The prescribed burn season typically runs from November through late February. Sign up to receive notifications by email.
AUSTIN – Austin Water plans to conduct prescribed burns this winter on its Water Quality Protection Lands in Travis County. The prescribed burn season typically runs from November through late February and is designed to mimic the natural fire cycle of a healthy ecosystem. It eliminates overgrown brush, reduces the intensity of potential wildfires, and restores native grasslands.
“Prescribed fire is a key tool used to manage this land and improve the quality and quantity of groundwater entering the Edwards Aquifer,” said Matt Lore, Austin Water Wildland Conservation Division. “Beyond our core mission of improving groundwater quality in Central Texas, the use of prescribed fire also improves landscape resilience, promoting a vibrant and biodiverse ecosystem above the aquifer.”
Austin Water manages more than 30,000 acres of wildlands to protect the groundwater that recharges the Edwards Aquifer and provides water to both Barton Springs and to groundwater wells in Hays and Travis Counties. In savannah ecosystems such as those found in Austin’s water quality protection lands, wildflowers and native grass communities flourish after prescribed burns. Wildlife also benefits. For example, grassland birds like quail and northern harrier hawks immediately benefit post-fire from newly open habitat for nesting and feeding.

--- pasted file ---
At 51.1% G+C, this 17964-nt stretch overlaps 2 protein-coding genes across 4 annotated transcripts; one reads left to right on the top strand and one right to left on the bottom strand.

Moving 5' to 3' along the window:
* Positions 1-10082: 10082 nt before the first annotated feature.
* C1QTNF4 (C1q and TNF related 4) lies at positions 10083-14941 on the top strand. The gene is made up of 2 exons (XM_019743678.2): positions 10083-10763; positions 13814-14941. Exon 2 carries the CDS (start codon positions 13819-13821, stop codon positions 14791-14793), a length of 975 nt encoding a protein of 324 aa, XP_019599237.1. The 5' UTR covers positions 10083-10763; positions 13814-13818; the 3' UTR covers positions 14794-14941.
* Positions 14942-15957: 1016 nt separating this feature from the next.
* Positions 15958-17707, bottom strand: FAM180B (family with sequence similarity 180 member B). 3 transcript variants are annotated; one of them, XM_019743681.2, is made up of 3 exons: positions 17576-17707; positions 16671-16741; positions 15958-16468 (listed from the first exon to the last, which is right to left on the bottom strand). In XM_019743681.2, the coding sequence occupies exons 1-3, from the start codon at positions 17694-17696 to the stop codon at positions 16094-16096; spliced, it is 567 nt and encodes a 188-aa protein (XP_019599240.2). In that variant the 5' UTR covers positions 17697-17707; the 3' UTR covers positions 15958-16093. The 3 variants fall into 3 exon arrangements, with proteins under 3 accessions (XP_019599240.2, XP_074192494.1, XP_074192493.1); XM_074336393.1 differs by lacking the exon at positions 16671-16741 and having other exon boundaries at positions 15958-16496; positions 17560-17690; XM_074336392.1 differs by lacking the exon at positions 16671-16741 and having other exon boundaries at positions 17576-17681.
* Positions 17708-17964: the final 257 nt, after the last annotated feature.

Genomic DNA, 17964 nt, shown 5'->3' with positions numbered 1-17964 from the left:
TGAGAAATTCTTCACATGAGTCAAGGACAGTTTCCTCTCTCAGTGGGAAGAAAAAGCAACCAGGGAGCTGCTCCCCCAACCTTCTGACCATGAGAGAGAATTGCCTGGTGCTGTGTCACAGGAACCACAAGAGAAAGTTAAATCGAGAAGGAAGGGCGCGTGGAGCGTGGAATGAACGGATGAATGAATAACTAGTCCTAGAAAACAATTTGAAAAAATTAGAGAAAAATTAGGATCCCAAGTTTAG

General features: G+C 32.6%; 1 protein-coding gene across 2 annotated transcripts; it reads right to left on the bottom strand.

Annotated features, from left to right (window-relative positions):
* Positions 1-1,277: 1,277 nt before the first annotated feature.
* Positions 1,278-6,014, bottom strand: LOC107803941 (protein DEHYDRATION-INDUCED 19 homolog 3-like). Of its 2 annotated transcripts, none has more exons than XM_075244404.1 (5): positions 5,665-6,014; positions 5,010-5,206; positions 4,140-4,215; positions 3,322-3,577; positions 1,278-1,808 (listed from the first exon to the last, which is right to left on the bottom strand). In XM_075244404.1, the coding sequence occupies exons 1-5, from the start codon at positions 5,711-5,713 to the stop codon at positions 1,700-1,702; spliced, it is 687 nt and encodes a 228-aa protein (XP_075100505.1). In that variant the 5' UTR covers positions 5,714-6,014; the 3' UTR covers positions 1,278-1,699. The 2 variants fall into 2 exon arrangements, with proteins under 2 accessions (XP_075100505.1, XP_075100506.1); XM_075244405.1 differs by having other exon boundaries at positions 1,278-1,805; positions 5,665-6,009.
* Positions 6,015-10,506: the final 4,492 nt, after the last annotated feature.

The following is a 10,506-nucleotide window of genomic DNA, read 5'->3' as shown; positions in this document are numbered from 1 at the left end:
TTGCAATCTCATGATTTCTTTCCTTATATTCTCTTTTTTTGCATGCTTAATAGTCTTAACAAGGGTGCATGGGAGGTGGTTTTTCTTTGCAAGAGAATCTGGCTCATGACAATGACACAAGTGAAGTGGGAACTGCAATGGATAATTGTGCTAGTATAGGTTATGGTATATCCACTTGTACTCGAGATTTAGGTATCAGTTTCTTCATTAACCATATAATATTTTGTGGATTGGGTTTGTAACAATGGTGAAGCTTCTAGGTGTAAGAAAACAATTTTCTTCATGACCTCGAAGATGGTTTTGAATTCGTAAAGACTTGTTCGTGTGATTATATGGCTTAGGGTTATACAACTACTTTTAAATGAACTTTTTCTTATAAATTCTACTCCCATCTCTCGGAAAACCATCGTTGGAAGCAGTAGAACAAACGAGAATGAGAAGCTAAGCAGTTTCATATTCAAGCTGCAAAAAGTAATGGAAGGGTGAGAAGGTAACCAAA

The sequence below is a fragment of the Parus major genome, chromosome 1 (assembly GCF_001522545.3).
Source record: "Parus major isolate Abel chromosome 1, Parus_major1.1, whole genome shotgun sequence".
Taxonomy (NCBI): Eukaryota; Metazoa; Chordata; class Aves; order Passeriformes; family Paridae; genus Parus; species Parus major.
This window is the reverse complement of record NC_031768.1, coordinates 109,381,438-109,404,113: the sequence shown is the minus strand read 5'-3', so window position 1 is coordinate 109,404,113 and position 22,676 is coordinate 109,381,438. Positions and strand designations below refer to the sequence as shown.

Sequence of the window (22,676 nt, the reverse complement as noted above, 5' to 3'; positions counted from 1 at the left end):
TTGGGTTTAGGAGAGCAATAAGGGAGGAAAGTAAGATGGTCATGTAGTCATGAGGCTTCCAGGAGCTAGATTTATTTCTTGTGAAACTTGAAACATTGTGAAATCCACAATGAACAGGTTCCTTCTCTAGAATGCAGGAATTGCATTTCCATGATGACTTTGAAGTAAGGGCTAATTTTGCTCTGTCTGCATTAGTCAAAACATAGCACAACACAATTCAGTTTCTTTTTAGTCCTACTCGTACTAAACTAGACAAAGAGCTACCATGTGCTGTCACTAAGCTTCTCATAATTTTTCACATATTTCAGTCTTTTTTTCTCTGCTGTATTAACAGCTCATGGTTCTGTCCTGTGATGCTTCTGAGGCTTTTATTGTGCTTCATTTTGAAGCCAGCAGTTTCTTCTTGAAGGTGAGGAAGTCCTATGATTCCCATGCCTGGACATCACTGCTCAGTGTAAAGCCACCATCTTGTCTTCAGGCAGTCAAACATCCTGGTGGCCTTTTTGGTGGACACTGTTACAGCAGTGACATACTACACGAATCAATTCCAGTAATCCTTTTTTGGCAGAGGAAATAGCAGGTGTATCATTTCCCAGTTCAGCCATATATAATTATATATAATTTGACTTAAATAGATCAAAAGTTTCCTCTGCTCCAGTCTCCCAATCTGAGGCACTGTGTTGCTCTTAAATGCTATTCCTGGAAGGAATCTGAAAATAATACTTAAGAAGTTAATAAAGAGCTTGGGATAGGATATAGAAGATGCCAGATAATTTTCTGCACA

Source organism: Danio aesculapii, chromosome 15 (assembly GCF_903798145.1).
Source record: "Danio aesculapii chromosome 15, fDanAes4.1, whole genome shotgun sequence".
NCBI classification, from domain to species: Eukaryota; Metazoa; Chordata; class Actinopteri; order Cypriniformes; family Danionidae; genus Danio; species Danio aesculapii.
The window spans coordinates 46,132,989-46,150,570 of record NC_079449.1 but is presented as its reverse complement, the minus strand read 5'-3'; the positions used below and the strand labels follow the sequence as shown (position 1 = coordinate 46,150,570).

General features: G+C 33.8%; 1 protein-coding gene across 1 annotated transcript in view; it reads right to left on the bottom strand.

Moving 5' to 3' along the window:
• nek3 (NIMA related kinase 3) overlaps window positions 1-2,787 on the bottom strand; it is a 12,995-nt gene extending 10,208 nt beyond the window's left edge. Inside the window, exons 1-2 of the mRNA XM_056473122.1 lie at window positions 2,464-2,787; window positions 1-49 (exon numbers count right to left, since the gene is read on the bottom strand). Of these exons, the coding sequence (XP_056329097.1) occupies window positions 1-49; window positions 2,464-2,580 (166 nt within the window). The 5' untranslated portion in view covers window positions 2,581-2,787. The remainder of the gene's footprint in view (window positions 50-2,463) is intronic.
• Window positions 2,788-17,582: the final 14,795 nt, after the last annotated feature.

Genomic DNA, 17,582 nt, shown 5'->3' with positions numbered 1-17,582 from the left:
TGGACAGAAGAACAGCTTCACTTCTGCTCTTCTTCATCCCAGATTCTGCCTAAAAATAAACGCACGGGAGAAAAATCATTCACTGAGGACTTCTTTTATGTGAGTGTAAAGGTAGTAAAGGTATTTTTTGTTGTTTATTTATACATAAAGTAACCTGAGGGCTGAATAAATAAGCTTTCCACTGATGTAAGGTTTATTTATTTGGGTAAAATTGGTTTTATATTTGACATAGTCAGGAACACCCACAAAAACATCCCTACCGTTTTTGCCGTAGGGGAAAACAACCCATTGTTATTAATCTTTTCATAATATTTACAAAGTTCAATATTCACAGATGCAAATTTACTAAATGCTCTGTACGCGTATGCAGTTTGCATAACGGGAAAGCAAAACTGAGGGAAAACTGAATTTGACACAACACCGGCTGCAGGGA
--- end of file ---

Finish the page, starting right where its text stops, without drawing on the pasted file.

Sign up to receive notifications about upcoming planned prescribed burns
Austin Water will notify the public and neighbors before each prescribed burn event. Notifications will include maps with the specific location. Neighbors or anyone interested can sign up to receive notifications by email at https://bit.ly/rxburnnotification or follow regular updates about prescribed burns at www.facebook.com/AustinWater and www.twitter.com/AustinWater.
Austin Water handles the implementation of prescribed burns with great care and planning. The prescription for each prescribed burn considers weather conditions– including wind and past precipitation – and requires specific parameters before beginning the burn to ensure the fire behavior will meet objectives and can be safely controlled.
A team of highly trained professionals comprised of Austin Water staff from the Wildlands Division, city and county fire departments, and federal, state, and local land management agencies ensures that safety is their primary objective. All personnel meets specific training, experience, fitness, and personal protective equipment requirements for the position they perform on the fireline. Partnerships with agencies such as the US Fish and Wildlife Service, The Nature Conservancy, the Wildflower Center, the Texas Forest Service, and Travis County Natural Resources, as well as coordination with the Austin Fire Department, neighboring fire departments, and emergency service districts all contribute to successful prescribed burns.
For more information, please visit www.austintexas.gov/rxfire